The influencers we all need to be harnessing are those who have real connections with their respective communities. They participate and connect with as many of these people in their communities as they can. They are part of something as opposed to the sole driver. They may also connect with people in the real world, or the prospect of meeting is a possibility. It is a more real relationship and all levels of pretense are removed.

And the simple way to get involved in these circles, with these influencers, is find ways to give back. Find the leverage point where your company/brand can connect and allow advocacy to grow. Relinquish a bit of control and respect these influencers – giving them complete freedom creates more appreciation. Influencers will feel that they are respected as equals and trusted by a big corporate.

What Next?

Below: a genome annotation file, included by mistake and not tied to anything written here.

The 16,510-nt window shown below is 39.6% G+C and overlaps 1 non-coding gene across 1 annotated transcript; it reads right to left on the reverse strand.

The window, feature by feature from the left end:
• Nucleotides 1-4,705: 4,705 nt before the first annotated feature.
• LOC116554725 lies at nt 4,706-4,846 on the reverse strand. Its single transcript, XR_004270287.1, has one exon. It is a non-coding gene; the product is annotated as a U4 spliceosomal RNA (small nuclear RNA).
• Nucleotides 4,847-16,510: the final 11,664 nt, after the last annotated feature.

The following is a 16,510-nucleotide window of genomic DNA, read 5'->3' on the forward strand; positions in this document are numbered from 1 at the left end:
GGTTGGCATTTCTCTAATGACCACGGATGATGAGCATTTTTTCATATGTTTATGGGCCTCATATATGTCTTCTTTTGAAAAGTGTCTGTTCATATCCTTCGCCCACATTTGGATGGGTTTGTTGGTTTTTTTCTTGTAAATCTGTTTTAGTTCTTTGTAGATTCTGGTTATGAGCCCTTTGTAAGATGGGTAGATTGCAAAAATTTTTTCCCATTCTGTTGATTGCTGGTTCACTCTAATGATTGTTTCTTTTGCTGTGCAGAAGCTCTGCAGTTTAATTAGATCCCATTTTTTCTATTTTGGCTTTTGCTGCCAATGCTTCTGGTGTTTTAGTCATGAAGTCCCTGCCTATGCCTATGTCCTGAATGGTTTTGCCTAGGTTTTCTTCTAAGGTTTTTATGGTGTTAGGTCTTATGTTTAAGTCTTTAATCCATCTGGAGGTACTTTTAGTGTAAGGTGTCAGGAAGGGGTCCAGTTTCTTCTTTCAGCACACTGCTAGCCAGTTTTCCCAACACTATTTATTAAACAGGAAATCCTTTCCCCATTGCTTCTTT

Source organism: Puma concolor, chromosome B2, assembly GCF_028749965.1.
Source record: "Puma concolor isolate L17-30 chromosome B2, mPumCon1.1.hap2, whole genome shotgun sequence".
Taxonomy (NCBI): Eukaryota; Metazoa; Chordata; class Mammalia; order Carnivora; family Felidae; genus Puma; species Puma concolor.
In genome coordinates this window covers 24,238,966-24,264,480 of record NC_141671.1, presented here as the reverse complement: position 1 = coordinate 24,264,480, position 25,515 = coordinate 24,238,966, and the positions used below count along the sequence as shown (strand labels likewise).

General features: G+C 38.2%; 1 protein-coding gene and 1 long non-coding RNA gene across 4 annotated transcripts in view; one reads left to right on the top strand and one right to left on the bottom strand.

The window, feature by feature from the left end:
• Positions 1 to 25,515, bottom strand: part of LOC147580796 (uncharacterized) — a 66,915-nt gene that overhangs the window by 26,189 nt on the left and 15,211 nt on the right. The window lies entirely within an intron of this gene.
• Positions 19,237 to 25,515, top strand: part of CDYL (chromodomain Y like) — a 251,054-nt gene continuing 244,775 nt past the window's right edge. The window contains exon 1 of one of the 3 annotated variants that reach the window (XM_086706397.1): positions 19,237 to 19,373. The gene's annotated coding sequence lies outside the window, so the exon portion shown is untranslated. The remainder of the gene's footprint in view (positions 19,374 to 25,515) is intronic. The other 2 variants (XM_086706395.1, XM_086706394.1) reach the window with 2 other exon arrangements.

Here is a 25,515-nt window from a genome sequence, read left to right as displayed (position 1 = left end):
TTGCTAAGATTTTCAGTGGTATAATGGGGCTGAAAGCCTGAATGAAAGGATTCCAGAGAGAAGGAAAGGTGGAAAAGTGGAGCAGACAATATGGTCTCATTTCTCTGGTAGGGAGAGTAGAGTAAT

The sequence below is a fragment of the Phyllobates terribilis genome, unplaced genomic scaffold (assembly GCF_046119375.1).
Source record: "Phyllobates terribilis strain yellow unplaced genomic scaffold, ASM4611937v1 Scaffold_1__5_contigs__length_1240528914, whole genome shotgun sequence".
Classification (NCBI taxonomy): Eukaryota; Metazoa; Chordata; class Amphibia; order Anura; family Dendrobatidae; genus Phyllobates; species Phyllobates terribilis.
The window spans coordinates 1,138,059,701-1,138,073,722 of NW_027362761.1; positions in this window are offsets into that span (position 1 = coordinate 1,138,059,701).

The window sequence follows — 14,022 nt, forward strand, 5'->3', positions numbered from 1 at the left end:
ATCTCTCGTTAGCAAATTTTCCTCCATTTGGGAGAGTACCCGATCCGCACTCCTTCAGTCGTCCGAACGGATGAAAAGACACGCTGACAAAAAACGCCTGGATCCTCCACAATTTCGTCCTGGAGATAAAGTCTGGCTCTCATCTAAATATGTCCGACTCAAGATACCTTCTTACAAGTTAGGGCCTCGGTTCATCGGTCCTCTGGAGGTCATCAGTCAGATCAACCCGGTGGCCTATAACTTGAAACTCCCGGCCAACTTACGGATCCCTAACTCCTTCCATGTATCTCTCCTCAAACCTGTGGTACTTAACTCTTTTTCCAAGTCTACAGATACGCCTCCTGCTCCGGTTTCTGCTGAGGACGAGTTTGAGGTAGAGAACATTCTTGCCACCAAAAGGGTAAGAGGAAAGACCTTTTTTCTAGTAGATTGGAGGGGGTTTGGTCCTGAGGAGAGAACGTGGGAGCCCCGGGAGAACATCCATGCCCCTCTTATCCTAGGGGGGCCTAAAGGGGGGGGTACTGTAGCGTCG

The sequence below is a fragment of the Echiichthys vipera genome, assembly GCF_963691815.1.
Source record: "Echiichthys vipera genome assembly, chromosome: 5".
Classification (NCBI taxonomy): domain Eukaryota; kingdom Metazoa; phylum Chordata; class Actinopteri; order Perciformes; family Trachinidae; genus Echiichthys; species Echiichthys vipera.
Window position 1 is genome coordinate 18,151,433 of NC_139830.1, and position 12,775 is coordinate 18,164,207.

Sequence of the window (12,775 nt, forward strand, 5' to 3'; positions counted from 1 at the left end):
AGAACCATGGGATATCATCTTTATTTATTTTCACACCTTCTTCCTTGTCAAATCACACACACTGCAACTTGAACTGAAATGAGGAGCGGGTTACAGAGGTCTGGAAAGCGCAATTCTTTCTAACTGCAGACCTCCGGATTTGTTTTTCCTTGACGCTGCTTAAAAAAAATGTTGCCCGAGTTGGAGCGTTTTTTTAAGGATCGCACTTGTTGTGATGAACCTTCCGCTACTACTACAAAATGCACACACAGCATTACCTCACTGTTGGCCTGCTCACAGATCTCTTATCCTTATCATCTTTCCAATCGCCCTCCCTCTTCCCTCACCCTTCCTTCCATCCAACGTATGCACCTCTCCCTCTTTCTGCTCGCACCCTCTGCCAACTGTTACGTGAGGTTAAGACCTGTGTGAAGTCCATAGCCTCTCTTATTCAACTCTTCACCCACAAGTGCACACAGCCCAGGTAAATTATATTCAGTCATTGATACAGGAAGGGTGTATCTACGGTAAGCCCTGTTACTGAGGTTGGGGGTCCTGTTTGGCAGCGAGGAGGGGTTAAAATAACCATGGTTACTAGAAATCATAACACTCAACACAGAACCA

The bottom line is that these relationships are constantly evolving and the influencer importance within a communications strategy is growing. We are understanding new components of the influencer dynamic every day. But by tapping these new voices you can generate positive returns for your business and that’s never a bad thing.

This post also appeared on my comapny's blog

The good and the bad of iStrategy2010, Sydney

A few weeks ago I was lucky enough to attend iStrategy2010 in Sydney.

As someone who has attended a lot of conferences and been disappointed many a time with the one or two nuggets I leave with, this one was pretty good. There were some really inspirational speakers who brought some great insights and ideas to the table and then there were the speakers who rehash the same old chestnuts that we’ve all heard before.